Plot, Pacing, and Structure
Understanding Scenes and Sequels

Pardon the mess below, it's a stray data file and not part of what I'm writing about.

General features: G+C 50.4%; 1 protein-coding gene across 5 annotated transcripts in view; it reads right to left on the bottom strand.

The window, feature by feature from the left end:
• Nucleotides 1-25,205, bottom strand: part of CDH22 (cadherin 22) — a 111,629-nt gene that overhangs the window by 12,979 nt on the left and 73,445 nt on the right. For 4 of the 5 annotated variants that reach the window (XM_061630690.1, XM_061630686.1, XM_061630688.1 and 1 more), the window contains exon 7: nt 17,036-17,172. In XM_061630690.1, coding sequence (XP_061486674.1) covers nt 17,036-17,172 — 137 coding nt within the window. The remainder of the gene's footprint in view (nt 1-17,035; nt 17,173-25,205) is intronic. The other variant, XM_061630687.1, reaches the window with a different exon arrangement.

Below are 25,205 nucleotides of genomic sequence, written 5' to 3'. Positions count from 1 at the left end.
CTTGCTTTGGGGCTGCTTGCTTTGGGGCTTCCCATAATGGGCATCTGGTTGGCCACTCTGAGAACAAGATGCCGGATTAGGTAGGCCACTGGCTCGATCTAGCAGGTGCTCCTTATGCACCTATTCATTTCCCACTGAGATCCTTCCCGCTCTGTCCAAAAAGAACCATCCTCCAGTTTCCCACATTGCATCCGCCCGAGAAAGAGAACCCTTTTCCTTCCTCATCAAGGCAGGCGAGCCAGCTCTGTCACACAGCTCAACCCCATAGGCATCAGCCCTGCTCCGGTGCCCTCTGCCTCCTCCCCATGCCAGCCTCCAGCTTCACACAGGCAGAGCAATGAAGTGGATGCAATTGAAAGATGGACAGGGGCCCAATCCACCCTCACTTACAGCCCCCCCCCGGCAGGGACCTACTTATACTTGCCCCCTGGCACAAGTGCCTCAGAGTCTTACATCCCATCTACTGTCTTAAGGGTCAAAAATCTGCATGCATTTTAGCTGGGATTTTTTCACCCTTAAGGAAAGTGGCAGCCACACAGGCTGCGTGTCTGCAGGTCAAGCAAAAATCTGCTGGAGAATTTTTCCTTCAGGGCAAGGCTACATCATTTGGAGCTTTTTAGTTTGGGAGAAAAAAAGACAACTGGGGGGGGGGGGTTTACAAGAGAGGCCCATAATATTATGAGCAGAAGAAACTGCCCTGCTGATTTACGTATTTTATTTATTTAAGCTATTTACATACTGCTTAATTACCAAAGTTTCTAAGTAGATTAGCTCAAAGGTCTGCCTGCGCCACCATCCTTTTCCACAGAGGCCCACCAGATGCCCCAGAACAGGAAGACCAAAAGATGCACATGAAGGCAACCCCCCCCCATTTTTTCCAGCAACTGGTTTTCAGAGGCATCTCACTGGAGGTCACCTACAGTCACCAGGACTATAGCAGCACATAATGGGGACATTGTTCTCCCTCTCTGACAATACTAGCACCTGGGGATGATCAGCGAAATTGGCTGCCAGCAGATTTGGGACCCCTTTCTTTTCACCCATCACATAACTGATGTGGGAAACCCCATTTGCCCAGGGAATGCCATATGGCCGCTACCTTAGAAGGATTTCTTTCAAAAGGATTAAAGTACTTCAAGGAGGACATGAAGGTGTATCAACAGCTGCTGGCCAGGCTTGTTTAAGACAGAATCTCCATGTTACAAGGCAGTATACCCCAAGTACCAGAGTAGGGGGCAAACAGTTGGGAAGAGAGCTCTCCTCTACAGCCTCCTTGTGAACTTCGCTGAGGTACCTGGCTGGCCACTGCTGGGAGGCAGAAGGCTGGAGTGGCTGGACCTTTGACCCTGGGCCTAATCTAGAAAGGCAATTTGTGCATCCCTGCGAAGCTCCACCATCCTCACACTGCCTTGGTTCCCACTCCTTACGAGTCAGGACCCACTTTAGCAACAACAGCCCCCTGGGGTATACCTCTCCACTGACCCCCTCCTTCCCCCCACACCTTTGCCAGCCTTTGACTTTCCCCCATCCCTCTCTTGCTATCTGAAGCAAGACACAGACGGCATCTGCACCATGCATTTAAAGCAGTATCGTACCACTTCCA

• When defining a Scene for these purposes, does it always have to take place over the course of an actual scene? A scene on the page isn’t defined as it is on stage, as taking place in one set and time period. Think of a chase in film. It may wander from mountain to the sea. It can take ten physical locations. But it’s all one scene. Look at one definition of the scene: It’s a unit in which the protagonist has some goal that’s thwarted. Tension enters and builds, continuously, as the protagonist tries to get things back under control. That doesn’t work and things continue to go wrong, on the edge of control, but with some hope of winning, until something happens to make the goal unattainable, at least for the present. The scene ends and sequel begins, as the protagonist recovers and rethinks. • How important is this structure in terms of each individual scene? Without tension you’re writing a chronicle. People do and say things, but it’s not moving the plot forward, so the reader can go or stay. But if there’s a problem being faced, and a time limit in which it must be resolved, the reader will say, “Okay, just a few more pages.” People read to worry, remember. They want to be shot at. They want things to go wrong. A reader is at their happiest when they’re given reason to say, “Oh my God, what do we do now?” • But over the course of the novel not every goal relates directly to the end goal, and some of them are minor and easily fixed. Subplots enrich a story. But keep this in mind: If the major “problem,” isn’t in the forefront of the protagonist’s mind you need a more pressing problem. And, the subplot will usually arise from actions relating to the primary plot. For example, the character needs to go somewhere and their car won’t start. That event must influence the plot movement in some way, perhaps by placing the character in a place they wouldn’t normally have gone, thus providing the inciting incident. At the same time, the car unreliable kicks off a subplot. Perhaps he drops the car off and meets a pretty mechanic. Perhaps the unreliable transportation becomes a running joke. Your protagonist might have a friend who helps, and the friend meets the helper of the antogonist, and they strike sparks. Bang, another subplot. The article you mentioned is one I often recommend. But it’s incomplete. If it seems to make sense, you need to look at the source, Dwight Swain’s, Techniques of the Selling Writer (easiest to find on Amazon). It’s far more detailed, and carries a lot more then just the idea of scene and sequel. It’s the best book on the nuts-and-bolts of writing that I’ve found. His section on POV is worth the price of the book.